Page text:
Of the many striking stellar clusters in the great galactic clouds extending through Ophiuchus, and Scorpio, none has received as much attention as Messier II, the very rich open aggregation of stars in the small constellation of Scutum Sobieski. Discovered by Kirch two hundred and thirty-five years ago, it has since been observed and described by nearly all students of clusters, nebulae, and comets….
This is the beginning of a paper by Harlow Shapley published in 1917 on The Astrophysical Journal. He made a catalogue of 458 stars within four minutes of arc of the center of the “open” galactic cluster Messier II, claiming a resulting color-index that does not exceed a tenth of magnitude.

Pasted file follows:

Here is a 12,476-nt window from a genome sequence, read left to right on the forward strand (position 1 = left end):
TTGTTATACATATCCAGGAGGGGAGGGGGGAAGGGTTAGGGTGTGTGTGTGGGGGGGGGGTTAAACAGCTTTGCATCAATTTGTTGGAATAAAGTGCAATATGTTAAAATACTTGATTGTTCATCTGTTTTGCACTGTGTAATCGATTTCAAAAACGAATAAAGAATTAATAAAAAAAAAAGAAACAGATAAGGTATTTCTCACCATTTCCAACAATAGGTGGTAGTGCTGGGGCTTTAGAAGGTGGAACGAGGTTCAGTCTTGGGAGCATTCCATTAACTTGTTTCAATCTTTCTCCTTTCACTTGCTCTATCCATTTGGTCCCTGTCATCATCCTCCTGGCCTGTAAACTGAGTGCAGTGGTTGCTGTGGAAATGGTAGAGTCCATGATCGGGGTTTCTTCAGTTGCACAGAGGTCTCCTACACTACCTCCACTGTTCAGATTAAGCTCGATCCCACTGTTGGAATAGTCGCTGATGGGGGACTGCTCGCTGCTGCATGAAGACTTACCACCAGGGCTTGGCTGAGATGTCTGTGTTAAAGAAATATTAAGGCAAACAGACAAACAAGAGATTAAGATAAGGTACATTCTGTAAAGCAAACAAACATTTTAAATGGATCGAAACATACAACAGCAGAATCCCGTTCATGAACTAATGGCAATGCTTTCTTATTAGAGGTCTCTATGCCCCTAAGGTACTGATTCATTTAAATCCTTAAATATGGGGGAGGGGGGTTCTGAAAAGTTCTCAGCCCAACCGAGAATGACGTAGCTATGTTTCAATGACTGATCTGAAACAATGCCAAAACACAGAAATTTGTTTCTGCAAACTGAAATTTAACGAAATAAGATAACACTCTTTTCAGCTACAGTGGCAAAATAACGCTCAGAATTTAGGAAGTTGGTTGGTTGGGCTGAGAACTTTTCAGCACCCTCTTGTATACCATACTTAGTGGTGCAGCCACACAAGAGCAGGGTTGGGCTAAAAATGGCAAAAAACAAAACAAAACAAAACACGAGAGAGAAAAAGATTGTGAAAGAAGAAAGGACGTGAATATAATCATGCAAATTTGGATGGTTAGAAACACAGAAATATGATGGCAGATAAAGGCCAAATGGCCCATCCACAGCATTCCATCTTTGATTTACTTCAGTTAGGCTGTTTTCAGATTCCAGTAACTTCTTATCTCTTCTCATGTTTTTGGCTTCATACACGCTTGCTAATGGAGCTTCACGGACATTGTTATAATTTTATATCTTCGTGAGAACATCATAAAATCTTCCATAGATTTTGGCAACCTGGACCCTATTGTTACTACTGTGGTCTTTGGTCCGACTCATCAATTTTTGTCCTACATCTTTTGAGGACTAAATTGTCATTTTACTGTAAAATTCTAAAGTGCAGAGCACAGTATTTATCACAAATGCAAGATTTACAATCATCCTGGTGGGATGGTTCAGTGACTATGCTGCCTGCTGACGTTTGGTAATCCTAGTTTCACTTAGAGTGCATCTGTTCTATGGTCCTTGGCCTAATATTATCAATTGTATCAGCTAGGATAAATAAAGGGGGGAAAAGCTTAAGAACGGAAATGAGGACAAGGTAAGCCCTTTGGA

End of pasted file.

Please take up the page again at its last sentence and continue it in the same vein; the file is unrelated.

One very interesting thing, he states in the conclusions that “it seems probable that the cluster proper is composed of not more than 200 stars” (!!). Today we know that the stars are much more numerous, since modern estimate talk of about 100,000 stars (but we cannot blame Shapley because of the instrumentation available at his epoch).
Messier 2 was discovered by Maraldi on September 11, 1746. Rediscovered by Messier on September 11, 1760, it has an interesting observation history.
Our cluster’s entry for M2 is http://gclusters.altervista.org/cluster_4.php?ggc=NGC+7089